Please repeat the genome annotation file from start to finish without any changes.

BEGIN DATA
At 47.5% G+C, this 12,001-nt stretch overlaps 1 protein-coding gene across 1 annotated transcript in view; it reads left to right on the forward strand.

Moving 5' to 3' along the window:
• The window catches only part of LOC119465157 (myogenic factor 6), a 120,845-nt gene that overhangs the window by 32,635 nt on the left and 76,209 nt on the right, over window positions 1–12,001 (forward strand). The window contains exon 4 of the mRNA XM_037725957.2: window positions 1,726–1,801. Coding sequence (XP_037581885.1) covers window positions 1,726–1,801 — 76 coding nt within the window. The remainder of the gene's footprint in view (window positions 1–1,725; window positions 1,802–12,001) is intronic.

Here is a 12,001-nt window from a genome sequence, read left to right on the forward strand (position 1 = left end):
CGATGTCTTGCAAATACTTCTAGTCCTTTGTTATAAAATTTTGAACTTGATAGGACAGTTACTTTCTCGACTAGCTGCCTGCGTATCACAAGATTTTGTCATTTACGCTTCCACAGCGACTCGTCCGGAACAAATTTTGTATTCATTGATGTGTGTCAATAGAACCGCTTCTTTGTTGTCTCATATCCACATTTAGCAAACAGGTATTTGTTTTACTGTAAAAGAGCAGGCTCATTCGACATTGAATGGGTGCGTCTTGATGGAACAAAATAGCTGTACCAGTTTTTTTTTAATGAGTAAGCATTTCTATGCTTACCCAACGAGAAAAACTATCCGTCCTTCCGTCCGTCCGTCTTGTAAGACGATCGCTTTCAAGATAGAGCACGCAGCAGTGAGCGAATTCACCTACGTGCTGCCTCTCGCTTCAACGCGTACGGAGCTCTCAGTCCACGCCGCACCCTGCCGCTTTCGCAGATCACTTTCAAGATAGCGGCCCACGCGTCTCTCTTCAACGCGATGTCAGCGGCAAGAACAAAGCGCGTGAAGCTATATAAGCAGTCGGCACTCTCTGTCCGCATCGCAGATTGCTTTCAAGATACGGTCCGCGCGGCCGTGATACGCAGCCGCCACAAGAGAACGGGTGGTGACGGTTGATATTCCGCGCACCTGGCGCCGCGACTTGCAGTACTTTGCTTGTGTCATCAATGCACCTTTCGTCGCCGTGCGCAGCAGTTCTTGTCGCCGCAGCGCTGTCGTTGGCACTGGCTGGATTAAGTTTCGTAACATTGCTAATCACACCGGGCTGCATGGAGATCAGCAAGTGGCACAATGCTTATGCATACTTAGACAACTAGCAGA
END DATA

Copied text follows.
At 47.5% G+C, this 12,001-nt stretch overlaps 1 protein-coding gene across 1 annotated transcript in view; it reads left to right on the forward strand.

Moving 5' to 3' along the window:
• The window catches only part of LOC119465157 (myogenic factor 6), a 120,845-nt gene that overhangs the window by 32,635 nt on the left and 76,209 nt on the right, over window positions 1–12,001 (forward strand). The window contains exon 4 of the mRNA XM_037725957.2: window positions 1,726–1,801. Coding sequence (XP_037581885.1) covers window positions 1,726–1,801 — 76 coding nt within the window. The remainder of the gene's footprint in view (window positions 1–1,725; window positions 1,802–12,001) is intronic.

Here is a 12,001-nt window from a genome sequence, read left to right on the forward strand (position 1 = left end):
CGATGTCTTGCAAATACTTCTAGTCCTTTGTTATAAAATTTTGAACTTGATAGGACAGTTACTTTCTCGACTAGCTGCCTGCGTATCACAAGATTTTGTCATTTACGCTTCCACAGCGACTCGTCCGGAACAAATTTTGTATTCATTGATGTGTGTCAATAGAACCGCTTCTTTGTTGTCTCATATCCACATTTAGCAAACAGGTATTTGTTTTACTGTAAAAGAGCAGGCTCATTCGACATTGAATGGGTGCGTCTTGATGGAACAAAATAGCTGTACCAGTTTTTTTTTAATGAGTAAGCATTTCTATGCTTACCCAACGAGAAAAACTATCCGTCCTTCCGTCCGTCCGTCTTGTAAGACGATCGCTTTCAAGATAGAGCACGCAGCAGTGAGCGAATTCACCTACGTGCTGCCTCTCGCTTCAACGCGTACGGAGCTCTCAGTCCACGCCGCACCCTGCCGCTTTCGCAGATCACTTTCAAGATAGCGGCCCACGCGTCTCTCTTCAACGCGATGTCAGCGGCAAGAACAAAGCGCGTGAAGCTATATAAGCAGTCGGCACTCTCTGTCCGCATCGCAGATTGCTTTCAAGATACGGTCCGCGCGGCCGTGATACGCAGCCGCCACAAGAGAACGGGTGGTGACGGTTGATATTCCGCGCACCTGGCGCCGCGACTTGCAGTACTTTGCTTGTGTCATCAATGCACCTTTCGTCGCCGTGCGCAGCAGTTCTTGTCGCCGCAGCGCTGTCGTTGGCACTGGCTGGATTAAGTTTCGTAACATTGCTAATCACACCGGGCTGCATGGAGATCAGCAAGTGGCACAATGCTTATGCATACTTAGACAACTAGCAGA